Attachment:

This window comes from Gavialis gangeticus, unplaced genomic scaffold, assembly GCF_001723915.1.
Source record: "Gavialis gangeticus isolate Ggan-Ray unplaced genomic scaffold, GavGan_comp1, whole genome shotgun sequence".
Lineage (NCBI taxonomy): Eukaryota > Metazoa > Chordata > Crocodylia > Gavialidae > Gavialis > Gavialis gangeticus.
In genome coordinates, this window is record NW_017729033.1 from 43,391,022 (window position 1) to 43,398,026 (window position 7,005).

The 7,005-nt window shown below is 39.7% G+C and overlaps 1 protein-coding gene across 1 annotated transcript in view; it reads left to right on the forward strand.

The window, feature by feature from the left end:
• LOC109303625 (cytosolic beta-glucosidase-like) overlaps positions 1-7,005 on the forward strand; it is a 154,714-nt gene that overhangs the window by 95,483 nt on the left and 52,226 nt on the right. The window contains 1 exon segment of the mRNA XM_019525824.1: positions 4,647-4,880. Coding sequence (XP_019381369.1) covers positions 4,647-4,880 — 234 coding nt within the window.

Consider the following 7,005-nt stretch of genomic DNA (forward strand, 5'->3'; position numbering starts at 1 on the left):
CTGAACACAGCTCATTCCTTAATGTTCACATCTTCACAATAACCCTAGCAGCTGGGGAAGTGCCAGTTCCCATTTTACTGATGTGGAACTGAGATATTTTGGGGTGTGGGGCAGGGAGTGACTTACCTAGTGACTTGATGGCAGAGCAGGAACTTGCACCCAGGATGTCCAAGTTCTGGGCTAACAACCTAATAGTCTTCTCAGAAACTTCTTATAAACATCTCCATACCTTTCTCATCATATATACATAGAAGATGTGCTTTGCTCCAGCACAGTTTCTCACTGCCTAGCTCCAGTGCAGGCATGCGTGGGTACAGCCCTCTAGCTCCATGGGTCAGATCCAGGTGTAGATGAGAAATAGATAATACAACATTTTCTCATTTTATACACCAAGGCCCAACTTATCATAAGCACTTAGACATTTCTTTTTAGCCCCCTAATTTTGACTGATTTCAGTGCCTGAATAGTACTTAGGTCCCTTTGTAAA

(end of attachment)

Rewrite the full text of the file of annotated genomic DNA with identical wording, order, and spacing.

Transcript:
This window comes from Gavialis gangeticus, unplaced genomic scaffold, assembly GCF_001723915.1.
Source record: "Gavialis gangeticus isolate Ggan-Ray unplaced genomic scaffold, GavGan_comp1, whole genome shotgun sequence".
Lineage (NCBI taxonomy): Eukaryota > Metazoa > Chordata > Crocodylia > Gavialidae > Gavialis > Gavialis gangeticus.
In genome coordinates, this window is record NW_017729033.1 from 43,391,022 (window position 1) to 43,398,026 (window position 7,005).

The 7,005-nt window shown below is 39.7% G+C and overlaps 1 protein-coding gene across 1 annotated transcript in view; it reads left to right on the forward strand.

The window, feature by feature from the left end:
• LOC109303625 (cytosolic beta-glucosidase-like) overlaps positions 1-7,005 on the forward strand; it is a 154,714-nt gene that overhangs the window by 95,483 nt on the left and 52,226 nt on the right. The window contains 1 exon segment of the mRNA XM_019525824.1: positions 4,647-4,880. Coding sequence (XP_019381369.1) covers positions 4,647-4,880 — 234 coding nt within the window.

Consider the following 7,005-nt stretch of genomic DNA (forward strand, 5'->3'; position numbering starts at 1 on the left):
CTGAACACAGCTCATTCCTTAATGTTCACATCTTCACAATAACCCTAGCAGCTGGGGAAGTGCCAGTTCCCATTTTACTGATGTGGAACTGAGATATTTTGGGGTGTGGGGCAGGGAGTGACTTACCTAGTGACTTGATGGCAGAGCAGGAACTTGCACCCAGGATGTCCAAGTTCTGGGCTAACAACCTAATAGTCTTCTCAGAAACTTCTTATAAACATCTCCATACCTTTCTCATCATATATACATAGAAGATGTGCTTTGCTCCAGCACAGTTTCTCACTGCCTAGCTCCAGTGCAGGCATGCGTGGGTACAGCCCTCTAGCTCCATGGGTCAGATCCAGGTGTAGATGAGAAATAGATAATACAACATTTTCTCATTTTATACACCAAGGCCCAACTTATCATAAGCACTTAGACATTTCTTTTTAGCCCCCTAATTTTGACTGATTTCAGTGCCTGAATAGTACTTAGGTCCCTTTGTAAA